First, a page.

Impact of Dietary Potassium Restrictions in CKD on Clinical Outcomes: Benefits of a Plant-Based Diet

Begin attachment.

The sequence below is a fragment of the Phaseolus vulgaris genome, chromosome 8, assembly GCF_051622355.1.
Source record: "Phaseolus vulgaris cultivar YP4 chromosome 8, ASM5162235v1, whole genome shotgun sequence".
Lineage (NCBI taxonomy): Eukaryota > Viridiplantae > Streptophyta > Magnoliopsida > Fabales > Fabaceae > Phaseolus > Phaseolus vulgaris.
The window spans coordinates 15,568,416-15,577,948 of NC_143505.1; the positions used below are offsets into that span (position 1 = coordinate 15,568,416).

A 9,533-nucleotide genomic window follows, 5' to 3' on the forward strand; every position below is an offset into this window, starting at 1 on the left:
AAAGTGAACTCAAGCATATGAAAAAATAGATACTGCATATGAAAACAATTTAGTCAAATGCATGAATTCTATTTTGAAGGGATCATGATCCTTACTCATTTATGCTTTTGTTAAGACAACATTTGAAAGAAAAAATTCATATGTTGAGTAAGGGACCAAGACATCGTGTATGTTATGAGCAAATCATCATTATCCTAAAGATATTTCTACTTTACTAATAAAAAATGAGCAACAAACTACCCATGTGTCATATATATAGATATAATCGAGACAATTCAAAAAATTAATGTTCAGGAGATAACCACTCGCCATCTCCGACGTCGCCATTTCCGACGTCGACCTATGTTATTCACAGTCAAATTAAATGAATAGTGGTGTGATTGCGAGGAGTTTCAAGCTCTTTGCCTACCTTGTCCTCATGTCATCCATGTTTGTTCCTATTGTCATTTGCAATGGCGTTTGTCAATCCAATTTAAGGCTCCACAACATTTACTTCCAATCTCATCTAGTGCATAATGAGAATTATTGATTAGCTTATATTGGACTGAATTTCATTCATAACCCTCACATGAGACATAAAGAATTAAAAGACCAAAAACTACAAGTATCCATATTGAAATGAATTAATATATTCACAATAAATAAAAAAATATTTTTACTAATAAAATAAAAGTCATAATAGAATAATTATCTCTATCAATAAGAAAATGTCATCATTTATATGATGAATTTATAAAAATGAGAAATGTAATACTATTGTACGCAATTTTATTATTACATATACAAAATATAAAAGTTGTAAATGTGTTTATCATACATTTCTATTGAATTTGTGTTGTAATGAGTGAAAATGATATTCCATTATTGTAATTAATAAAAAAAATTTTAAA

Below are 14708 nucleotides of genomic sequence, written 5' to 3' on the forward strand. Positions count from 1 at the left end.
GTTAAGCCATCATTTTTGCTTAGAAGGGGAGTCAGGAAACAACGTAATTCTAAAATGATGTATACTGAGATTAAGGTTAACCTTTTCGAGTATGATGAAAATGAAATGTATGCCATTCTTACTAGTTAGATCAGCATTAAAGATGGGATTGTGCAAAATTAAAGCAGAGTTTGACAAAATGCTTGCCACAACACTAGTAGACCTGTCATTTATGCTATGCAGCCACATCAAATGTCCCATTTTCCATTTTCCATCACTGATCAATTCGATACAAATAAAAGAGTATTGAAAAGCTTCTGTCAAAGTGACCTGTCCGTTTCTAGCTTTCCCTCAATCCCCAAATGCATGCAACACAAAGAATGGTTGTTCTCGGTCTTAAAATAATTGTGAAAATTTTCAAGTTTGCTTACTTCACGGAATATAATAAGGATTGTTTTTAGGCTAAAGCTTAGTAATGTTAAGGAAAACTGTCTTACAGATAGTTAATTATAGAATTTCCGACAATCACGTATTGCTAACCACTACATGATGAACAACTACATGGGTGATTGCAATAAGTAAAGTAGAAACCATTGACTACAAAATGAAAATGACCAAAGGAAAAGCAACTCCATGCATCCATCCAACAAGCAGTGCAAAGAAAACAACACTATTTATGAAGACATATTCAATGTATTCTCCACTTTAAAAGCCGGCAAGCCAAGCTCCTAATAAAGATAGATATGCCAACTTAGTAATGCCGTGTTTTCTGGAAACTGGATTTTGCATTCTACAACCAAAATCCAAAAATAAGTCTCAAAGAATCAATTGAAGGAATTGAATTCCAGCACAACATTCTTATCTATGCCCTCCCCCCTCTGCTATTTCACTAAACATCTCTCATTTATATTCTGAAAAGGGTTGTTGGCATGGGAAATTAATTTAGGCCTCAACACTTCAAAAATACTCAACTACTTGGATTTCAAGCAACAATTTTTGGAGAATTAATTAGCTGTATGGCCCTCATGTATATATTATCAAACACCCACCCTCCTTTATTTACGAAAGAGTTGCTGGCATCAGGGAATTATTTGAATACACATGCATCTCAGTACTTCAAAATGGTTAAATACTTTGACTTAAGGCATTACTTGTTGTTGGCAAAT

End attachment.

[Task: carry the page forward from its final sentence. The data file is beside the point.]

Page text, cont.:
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In patients with advanced-stage chronic kidney disease (CKD), progressive kidney function decline leads to increased risk for hyperkalemia (serum potassium > 5.0 or >5.5 mEq/L). Medications such as renin-angiotensin-aldosterone system inhibitors pose an additional hyperkalemia risk, especially in patients with CKD. When hyperkalemia develops, clinicians often recommend a diet that is lower in potassium content. This review discusses the barriers to adherence to a low-potassium diet and the impact of dietary restrictions on adverse clinical outcomes. Accumulating evidence indicates that a diet that incorporates potassium-rich foods has multiple health benefits, which may also be attributable to the other vitamin, mineral, and fiber content of potassium-rich foods. These benefits include blood pressure reductions and reduced risks for cardiovascular disease and stroke. High-potassium foods may also prevent CKD progression and reduce mortality risk in patients with CKD. Adjunctive treatment with the newer potassium-binding agents, patiromer and sodium zirconium cyclosilicate, may allow for optimal renin-angiotensin-aldosterone system inhibitor therapy in patients with CKD and hyperkalemia, potentially making it possible for patients with CKD and hyperkalemia to liberalize their diet. This may allow them the health benefits of a high-potassium diet without the increased risk for hyperkalemia, although further studies are needed.